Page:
Gretchen A. Peck | for editor and editor

Christopher Leonard began his career in investigative journalism at the Columbia Daily Tribune in his home state of Missouri. He later reported for the Arkansas Democrat-Gazette and the Associated Press.

In 2012, he was selected for a fellowship program with the New America Foundation, a public policy think tank. This allowed him to write his first book, “The Meat Racket: The Secret Takeover of America’s Food Business”, and his second, “Kochland: The Secret History of Koch Industries and Corporate Power in America”. He credits Steve Coll, who served as the Foundation’s second president, with giving him and other investigative journalists an invaluable opportunity, granting them the resources to take a break from daily news stories and delve deeply into a matter of public interest.

“It was an amazing fellowship that totally transformed my life,” he told E&P. In 2022, Simon & Schuster published Leonard’s latest title, “Lords of Easy Money: How the Federal Reserve Broke America’s Economy.”

The fraternity experience inspired Leonard so much that he decided to model it and decided to “go out and build it”.

The Watchdog Writers Group (WWG) Fellowship was launched three years ago, and today Leonard is director of the program. It is administered by the Reynolds Journalism Institute (RJI) at the Missouri School of Journalism.

This program provides its fellows with a stipend of $50,000/year for two years while they work on an investigative non-fiction title. Fellows are also paired with two student journalists (for a one-year stint each) in a mentoring and support role, working directly with authors as they research and write.

Fellows are chosen by design through a straightforward application process.

“There are two questions: What is your book? And how can this scholarship help you complete it? I’ve been a struggling author, trying to get grants, and some grants can be really intrusive, asking about your personal finances or other book deals. We’re looking for people who make books squarely – right in the middle of the target – public interest journalism,” the director explained. “You must be in the spirit of Ida Tarbell or Seymour Hersch. It has to be important and in the public interest.

Leonard felt it was important to root the WWG in a reputable school of journalism in the Midwest, where he had spent most of his career.

“I saw that the media infrastructure in the Midwest was disproportionately destroyed during the recession,” he said. “We know this has been difficult in our business. I think the employment statistics for print journalists are worse than those for coal miners if you look at the jobs that have disappeared over the last six years or so. It’s a nightmare, and it’s worse in the middle of the country.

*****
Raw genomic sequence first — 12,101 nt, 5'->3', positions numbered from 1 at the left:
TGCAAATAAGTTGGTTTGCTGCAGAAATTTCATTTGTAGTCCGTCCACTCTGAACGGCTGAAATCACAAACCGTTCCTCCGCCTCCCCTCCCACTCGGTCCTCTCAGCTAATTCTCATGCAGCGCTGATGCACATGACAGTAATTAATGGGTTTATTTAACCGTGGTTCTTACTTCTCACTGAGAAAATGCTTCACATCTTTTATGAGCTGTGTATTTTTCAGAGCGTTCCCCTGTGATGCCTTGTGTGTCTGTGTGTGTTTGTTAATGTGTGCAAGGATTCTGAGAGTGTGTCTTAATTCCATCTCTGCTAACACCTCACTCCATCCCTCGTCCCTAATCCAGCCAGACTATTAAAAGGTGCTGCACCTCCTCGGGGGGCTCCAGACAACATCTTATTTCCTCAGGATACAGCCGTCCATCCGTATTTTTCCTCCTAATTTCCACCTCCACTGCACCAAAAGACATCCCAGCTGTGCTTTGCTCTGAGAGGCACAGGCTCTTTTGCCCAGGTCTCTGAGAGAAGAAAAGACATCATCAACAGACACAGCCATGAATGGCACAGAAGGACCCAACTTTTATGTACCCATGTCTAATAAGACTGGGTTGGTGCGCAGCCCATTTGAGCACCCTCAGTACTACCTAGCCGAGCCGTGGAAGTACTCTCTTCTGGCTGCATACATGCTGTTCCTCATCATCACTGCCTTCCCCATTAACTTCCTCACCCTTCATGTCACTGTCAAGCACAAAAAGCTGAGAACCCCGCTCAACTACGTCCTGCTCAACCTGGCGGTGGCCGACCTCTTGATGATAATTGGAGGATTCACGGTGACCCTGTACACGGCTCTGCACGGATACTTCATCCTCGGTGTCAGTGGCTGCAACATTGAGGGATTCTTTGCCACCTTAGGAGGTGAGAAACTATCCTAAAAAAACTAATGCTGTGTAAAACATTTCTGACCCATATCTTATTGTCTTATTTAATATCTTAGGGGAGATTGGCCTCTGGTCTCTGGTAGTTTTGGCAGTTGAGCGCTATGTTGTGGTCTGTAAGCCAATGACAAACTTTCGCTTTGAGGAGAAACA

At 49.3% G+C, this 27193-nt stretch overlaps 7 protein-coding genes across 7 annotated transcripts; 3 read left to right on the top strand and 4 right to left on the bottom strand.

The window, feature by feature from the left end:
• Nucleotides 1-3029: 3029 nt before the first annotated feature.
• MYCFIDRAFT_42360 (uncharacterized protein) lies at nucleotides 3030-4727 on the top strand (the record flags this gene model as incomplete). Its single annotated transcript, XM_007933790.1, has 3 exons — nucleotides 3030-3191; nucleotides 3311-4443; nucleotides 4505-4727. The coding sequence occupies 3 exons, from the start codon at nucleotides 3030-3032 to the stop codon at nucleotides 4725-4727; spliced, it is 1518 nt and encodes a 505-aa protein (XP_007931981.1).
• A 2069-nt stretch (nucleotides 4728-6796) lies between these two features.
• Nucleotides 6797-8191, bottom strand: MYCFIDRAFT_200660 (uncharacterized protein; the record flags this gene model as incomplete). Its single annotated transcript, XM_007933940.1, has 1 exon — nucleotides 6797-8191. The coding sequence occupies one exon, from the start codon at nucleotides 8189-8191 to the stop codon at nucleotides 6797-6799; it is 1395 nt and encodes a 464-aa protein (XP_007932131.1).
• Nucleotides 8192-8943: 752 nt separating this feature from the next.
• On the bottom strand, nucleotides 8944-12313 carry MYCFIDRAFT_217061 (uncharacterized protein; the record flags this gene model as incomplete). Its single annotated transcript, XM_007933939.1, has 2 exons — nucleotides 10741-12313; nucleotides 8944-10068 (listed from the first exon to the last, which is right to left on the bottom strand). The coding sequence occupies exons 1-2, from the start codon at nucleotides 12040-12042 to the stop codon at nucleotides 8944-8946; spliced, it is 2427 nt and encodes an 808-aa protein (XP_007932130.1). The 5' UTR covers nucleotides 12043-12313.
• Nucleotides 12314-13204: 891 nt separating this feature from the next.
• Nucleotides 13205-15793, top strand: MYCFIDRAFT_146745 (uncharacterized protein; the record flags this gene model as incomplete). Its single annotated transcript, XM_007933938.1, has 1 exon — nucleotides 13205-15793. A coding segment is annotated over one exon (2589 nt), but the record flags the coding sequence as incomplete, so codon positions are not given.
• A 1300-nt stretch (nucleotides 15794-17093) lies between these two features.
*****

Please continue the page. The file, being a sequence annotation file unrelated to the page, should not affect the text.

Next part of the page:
Leonard reflected on how “the predictable scale of journalism jobs” no longer exists and newsrooms are so scattered that it’s nearly impossible to find time to mentor junior journalists, so the Mentoring component of this program is essential.

Graduate and undergraduate students are eligible to participate. Participants spend 10-15 hours per week working with their mentors.

Regarding the students, he said, “They work alongside some of the best writers in the business, so they see how the author brings the book back and thinks about it, and how they attack the project. They learn the ethics of doing real reporting – reporting with teeth. The idea is that over the course of the year the student will gain a lot of experience in reporting and hopefully also get their own story out during that year.

Scholars come to campus twice a year to meet their student partners and each other in person. Additionally, Leonard explained that they meet monthly via videoconference just to share advice and sympathize.

Alisa Roth is a Watchdog Writers Group Fellow who researches and reports on the prison system and the rising rates of women incarcerated as the rates for men decline.

Sarah Smarsh was selected as a member of the Watchdog Writers Group this year. She is writing a book about the degradation of the tallgrass prairies of the Midwest through the lens of economics and class. (Photo by Paul Andrews)

This year, two new Fellows have been added to the WWG: Sarah Smarsh and Alisa Roth.

Smarsh is a Kansas-based journalist and National Book Award finalist for her work, “Heartland: A Memoir of Working Hard and Being Broke in the Richest Country on Earth.”

Roth has written extensively on issues such as mental health, criminal justice, and other social policy issues. She has contributed to NPR and NPR’s Marketplace. She is the author of “Insane: America’s Criminal Treatment of Mental Illness”.

“It’s a remarkable book,” Leonard said. “She’s really achieved what we want people to achieve in this program, which is to make a book that tackles a thorny, complicated, and important issue, and does it through storytelling that really appeals to a wide audience.”

Roth writes about the prison system, focusing on rising incarceration rates for women, while incarceration rates for men show a decline. This will be a data-intensive project, so she is paired with a student who has a particular interest in data journalism.

“Sarah [Smarsh] writes about the degradation – frankly, the destruction – of the tallgrass prairie ecosystem in the middle of the country. … She always brings the class in America lens to the story,” Leonard said. “And that’s very important for this program. We talk about the deep issues of economic power, the corporate powers that really dictate history in America, that shape policy, that shape the structure of our economy and what that means for working people.

Gretchen A. Peck is editor-in-chief of Editor & Publisher. She has been reporting for E&P since 2010 and welcomes comments on [email protected].